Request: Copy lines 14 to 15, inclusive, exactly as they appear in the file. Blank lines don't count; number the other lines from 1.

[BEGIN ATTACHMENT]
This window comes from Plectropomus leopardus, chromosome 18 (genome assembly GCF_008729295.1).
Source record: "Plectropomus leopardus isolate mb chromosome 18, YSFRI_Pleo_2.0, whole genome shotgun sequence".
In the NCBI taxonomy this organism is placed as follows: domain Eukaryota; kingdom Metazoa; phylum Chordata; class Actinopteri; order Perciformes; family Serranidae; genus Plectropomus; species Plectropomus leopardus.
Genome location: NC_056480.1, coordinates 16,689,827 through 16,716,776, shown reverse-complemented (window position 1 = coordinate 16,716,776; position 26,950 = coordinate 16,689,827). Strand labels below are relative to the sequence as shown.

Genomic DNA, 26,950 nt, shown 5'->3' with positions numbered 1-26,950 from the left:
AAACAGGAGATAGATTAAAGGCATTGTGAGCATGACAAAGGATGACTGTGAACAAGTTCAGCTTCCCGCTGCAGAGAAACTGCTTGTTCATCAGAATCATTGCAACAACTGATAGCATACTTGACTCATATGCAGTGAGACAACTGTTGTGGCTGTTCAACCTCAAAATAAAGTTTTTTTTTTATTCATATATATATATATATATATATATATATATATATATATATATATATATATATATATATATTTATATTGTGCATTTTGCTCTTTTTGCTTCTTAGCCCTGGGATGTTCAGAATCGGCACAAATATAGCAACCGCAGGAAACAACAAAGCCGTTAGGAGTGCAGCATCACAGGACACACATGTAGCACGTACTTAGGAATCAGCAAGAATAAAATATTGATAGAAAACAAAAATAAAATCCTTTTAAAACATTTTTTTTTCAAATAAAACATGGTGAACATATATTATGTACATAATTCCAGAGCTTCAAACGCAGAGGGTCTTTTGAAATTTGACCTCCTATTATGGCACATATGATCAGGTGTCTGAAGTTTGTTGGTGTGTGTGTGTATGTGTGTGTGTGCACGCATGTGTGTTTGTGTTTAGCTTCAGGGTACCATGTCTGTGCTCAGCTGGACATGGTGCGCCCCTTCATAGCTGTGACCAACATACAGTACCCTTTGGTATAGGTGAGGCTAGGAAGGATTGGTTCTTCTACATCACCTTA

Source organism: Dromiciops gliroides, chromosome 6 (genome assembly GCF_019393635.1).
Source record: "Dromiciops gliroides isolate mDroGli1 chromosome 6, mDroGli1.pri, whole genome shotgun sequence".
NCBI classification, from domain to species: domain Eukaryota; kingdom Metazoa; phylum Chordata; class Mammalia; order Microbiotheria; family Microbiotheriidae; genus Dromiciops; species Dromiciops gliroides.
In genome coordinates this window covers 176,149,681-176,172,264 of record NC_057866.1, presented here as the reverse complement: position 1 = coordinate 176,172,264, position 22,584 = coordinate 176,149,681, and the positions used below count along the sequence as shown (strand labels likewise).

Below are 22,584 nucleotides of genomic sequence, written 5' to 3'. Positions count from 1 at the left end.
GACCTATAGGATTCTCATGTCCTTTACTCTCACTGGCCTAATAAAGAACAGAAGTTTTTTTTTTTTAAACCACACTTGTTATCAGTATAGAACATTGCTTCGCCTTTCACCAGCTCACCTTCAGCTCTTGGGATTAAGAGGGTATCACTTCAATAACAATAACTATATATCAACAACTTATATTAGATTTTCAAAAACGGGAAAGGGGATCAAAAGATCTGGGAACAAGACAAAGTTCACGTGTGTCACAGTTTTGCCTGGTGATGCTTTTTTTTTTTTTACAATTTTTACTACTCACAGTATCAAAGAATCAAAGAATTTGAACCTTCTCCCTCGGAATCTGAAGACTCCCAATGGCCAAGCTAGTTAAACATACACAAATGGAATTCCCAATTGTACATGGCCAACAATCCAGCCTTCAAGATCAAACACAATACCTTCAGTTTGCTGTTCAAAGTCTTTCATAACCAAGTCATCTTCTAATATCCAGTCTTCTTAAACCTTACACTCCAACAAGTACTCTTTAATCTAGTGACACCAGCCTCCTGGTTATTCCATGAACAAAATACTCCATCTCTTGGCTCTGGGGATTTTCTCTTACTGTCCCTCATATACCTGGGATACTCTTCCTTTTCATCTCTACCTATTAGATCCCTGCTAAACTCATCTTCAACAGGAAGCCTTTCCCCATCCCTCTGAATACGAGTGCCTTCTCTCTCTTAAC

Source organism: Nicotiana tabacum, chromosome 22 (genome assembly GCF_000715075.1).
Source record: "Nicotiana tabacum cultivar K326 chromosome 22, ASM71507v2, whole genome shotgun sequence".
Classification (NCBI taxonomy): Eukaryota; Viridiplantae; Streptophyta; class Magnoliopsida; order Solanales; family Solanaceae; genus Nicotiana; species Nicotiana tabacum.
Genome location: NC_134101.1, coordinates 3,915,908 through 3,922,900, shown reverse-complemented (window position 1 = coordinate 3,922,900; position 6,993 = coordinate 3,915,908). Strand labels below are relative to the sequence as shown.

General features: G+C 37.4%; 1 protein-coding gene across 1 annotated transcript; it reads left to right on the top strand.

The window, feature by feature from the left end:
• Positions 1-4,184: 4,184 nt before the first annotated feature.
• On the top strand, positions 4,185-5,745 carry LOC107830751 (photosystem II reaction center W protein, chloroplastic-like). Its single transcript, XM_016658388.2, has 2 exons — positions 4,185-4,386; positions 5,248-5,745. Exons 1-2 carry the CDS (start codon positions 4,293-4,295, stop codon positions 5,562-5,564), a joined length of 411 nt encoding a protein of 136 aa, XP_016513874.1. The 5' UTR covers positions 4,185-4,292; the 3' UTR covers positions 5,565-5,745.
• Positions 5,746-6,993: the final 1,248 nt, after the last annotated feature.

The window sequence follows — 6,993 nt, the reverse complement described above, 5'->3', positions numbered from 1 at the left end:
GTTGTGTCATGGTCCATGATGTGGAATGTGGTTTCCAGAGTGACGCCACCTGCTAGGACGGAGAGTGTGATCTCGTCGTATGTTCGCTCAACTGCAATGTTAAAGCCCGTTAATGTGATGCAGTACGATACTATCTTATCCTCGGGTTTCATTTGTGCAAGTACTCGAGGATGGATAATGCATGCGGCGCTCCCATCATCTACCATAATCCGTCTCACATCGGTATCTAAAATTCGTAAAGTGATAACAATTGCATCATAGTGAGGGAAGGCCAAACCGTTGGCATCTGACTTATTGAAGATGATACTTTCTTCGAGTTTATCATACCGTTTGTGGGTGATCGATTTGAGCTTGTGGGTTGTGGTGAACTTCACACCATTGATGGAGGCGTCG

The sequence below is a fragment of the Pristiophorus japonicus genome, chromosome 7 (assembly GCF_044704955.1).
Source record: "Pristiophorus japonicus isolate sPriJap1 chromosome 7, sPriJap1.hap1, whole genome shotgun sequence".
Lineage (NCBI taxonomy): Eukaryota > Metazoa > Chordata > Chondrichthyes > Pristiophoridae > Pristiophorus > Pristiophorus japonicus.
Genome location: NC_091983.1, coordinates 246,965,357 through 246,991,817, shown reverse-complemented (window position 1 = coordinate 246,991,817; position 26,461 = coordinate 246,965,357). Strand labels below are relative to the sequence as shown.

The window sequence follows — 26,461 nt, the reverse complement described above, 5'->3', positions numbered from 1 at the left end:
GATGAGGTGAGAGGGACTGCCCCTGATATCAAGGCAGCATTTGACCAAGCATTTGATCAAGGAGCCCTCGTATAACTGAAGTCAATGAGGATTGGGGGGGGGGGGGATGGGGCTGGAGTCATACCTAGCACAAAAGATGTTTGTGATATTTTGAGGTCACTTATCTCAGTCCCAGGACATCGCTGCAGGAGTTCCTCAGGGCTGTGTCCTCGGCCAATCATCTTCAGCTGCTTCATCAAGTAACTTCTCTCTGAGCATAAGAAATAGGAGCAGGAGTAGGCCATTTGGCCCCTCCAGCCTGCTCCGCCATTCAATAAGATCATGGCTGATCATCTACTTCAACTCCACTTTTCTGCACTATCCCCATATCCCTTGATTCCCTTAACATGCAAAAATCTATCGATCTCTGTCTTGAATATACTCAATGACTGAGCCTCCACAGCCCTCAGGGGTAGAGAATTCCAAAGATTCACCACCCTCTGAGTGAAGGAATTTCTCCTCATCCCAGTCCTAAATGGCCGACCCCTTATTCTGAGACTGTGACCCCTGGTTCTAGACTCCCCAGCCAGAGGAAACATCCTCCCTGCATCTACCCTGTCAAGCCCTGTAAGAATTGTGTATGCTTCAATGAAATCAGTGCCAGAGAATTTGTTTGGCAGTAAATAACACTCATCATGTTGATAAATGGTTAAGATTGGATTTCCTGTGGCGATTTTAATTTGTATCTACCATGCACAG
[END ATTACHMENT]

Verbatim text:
Source record: "Nicotiana tabacum cultivar K326 chromosome 22, ASM71507v2, whole genome shotgun sequence".
Classification (NCBI taxonomy): Eukaryota; Viridiplantae; Streptophyta; class Magnoliopsida; order Solanales; family Solanaceae; genus Nicotiana; species Nicotiana tabacum.